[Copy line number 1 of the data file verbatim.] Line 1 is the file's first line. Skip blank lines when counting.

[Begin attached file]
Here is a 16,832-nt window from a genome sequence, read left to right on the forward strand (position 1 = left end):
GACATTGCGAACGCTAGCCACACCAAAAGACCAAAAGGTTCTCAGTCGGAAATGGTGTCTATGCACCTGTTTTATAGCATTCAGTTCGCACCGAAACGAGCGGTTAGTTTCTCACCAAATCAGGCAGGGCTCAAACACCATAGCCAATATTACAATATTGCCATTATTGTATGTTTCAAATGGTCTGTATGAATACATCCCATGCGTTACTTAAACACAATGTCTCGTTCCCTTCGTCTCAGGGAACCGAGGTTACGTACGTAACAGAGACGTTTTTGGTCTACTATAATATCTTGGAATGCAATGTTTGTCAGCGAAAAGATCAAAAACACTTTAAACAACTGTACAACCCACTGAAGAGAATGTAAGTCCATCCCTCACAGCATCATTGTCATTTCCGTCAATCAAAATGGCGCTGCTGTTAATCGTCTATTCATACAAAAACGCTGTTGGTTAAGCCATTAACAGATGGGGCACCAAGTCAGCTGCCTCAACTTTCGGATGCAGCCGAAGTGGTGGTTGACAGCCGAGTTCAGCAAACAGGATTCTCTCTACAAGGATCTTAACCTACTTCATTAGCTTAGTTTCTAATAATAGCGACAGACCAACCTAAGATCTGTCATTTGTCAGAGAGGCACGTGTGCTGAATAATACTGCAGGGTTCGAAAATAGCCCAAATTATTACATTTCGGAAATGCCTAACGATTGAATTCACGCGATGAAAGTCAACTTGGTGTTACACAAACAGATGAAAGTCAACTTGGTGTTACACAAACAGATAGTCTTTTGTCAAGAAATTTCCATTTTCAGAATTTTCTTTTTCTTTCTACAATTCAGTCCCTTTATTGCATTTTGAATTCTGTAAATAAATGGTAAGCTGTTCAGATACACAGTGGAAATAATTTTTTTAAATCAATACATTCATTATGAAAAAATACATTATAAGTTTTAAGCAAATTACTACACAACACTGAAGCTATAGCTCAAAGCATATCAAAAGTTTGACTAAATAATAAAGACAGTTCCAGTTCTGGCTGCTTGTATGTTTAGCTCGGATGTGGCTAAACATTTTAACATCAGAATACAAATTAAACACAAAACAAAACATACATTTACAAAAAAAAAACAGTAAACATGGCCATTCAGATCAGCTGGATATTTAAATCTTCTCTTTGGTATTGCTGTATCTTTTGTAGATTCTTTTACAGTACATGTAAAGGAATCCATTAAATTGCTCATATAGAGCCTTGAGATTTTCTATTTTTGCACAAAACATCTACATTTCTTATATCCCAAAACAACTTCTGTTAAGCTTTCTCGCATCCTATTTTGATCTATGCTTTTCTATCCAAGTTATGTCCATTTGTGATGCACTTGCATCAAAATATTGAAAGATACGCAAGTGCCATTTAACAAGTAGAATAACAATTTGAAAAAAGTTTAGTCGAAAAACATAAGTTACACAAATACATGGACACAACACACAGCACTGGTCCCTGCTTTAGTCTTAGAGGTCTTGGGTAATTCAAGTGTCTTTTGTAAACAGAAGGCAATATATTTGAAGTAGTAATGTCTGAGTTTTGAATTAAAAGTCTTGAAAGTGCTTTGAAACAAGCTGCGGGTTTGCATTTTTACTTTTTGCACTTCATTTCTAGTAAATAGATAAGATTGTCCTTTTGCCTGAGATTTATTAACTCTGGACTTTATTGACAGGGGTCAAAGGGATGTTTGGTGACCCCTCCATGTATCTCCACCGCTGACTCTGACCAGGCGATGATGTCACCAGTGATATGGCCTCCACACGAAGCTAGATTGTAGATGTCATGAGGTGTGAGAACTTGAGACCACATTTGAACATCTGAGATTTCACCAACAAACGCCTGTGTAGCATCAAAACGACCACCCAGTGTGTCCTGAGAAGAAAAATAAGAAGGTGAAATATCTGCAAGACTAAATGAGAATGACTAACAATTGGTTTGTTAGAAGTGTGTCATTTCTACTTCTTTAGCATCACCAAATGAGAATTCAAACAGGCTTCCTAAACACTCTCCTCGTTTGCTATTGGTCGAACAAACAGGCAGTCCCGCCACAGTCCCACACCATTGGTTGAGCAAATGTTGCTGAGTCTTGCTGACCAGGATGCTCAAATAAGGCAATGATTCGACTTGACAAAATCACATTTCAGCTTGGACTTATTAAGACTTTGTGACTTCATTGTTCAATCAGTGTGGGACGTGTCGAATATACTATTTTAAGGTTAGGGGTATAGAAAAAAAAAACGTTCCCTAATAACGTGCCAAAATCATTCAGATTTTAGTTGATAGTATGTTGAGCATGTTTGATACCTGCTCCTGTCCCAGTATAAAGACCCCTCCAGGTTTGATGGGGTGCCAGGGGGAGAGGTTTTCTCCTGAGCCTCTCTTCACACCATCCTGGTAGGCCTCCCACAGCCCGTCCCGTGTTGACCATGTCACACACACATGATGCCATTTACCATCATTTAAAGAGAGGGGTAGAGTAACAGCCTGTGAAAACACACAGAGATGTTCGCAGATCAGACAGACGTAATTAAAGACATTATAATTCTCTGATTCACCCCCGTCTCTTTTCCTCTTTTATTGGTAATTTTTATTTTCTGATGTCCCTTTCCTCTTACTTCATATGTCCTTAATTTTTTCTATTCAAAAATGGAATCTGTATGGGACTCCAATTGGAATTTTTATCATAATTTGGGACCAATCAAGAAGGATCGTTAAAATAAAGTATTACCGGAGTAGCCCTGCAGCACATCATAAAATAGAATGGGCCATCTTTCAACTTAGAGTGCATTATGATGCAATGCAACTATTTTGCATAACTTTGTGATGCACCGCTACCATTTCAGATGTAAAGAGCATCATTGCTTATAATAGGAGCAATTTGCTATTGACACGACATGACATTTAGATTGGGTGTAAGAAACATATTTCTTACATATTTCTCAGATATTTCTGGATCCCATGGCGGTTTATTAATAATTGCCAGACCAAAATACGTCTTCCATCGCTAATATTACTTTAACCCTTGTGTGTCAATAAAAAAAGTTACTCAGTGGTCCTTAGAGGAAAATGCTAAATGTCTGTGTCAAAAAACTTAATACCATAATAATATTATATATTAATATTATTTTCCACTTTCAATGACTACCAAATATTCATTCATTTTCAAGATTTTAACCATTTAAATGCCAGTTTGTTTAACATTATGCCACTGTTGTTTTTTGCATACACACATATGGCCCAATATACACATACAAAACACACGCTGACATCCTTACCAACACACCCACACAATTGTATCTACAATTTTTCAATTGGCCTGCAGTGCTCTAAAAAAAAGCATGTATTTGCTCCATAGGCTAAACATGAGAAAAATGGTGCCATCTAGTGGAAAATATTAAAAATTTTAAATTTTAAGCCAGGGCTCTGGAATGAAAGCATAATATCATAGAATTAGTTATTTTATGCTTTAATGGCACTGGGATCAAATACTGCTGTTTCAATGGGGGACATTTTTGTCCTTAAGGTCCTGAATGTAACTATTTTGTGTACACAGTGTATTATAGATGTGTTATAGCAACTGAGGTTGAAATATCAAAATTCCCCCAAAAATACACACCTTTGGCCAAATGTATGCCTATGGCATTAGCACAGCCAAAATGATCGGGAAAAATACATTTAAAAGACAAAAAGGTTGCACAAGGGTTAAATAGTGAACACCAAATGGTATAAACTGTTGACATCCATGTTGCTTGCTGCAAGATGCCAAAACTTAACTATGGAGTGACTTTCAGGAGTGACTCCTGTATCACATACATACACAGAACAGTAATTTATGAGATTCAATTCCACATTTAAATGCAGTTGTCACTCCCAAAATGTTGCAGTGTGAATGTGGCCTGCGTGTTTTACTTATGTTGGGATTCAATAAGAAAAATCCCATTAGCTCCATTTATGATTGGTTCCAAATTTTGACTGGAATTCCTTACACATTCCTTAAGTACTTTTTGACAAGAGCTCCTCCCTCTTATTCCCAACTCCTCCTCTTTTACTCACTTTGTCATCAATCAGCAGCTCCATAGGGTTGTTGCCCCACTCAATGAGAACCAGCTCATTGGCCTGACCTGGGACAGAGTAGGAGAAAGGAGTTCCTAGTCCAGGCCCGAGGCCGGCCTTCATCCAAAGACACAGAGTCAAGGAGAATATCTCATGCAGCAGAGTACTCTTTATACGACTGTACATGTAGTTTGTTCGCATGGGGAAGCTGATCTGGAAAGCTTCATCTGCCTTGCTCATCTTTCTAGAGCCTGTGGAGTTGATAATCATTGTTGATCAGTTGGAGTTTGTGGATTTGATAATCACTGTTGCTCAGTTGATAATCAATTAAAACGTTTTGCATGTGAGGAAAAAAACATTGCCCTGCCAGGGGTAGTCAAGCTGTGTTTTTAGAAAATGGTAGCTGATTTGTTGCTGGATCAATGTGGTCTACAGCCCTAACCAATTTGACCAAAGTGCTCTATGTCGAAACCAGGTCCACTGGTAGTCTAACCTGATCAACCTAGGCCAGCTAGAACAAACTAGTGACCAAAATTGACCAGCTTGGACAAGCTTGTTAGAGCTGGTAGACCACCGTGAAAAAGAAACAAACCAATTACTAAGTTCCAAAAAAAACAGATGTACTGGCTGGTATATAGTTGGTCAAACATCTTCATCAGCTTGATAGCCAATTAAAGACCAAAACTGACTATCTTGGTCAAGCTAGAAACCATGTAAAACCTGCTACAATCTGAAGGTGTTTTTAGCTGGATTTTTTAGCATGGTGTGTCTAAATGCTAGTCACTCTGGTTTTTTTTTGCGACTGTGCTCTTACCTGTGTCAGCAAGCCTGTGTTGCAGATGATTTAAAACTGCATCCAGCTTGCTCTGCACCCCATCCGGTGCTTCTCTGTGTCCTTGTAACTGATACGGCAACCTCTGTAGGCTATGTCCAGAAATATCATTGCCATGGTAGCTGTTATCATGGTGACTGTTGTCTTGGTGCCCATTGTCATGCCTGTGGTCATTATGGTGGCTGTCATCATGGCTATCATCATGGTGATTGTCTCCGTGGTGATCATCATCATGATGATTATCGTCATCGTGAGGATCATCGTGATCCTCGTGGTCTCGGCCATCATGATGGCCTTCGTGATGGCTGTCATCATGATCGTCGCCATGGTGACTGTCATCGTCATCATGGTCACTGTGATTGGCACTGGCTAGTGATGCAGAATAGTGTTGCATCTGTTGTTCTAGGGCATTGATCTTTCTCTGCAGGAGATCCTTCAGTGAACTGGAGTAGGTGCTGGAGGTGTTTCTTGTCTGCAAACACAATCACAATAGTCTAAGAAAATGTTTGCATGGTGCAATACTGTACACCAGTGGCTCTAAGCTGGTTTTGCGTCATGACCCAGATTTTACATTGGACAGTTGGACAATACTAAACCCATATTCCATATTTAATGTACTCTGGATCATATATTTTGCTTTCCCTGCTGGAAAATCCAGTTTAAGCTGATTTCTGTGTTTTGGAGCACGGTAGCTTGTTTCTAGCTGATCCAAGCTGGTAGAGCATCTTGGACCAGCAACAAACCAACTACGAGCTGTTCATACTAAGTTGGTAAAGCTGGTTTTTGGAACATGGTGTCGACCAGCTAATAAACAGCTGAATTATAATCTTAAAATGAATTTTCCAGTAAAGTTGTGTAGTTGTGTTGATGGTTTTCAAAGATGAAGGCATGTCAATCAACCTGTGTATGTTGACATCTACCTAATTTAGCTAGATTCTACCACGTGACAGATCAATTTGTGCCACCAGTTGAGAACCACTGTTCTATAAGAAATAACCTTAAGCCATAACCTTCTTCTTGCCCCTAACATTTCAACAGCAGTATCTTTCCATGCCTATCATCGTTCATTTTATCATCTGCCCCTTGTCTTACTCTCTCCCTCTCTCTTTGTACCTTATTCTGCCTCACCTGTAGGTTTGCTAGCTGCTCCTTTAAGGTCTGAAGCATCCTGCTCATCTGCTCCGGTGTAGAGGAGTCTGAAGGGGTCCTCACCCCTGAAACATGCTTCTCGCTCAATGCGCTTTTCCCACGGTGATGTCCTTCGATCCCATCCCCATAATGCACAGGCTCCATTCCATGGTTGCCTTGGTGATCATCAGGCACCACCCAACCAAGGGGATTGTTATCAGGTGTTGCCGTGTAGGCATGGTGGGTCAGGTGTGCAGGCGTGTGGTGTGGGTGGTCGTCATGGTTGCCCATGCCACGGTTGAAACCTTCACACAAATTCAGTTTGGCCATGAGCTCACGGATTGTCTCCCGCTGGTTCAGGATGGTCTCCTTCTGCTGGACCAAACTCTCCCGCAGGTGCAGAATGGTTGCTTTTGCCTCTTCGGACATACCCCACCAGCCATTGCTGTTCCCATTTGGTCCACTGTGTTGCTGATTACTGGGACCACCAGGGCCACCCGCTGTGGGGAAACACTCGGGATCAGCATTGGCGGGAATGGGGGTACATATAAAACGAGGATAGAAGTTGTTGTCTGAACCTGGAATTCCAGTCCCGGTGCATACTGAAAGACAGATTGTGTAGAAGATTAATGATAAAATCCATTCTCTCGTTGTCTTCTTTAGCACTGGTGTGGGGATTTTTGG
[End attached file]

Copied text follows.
Here is a 16,832-nt window from a genome sequence, read left to right on the forward strand (position 1 = left end):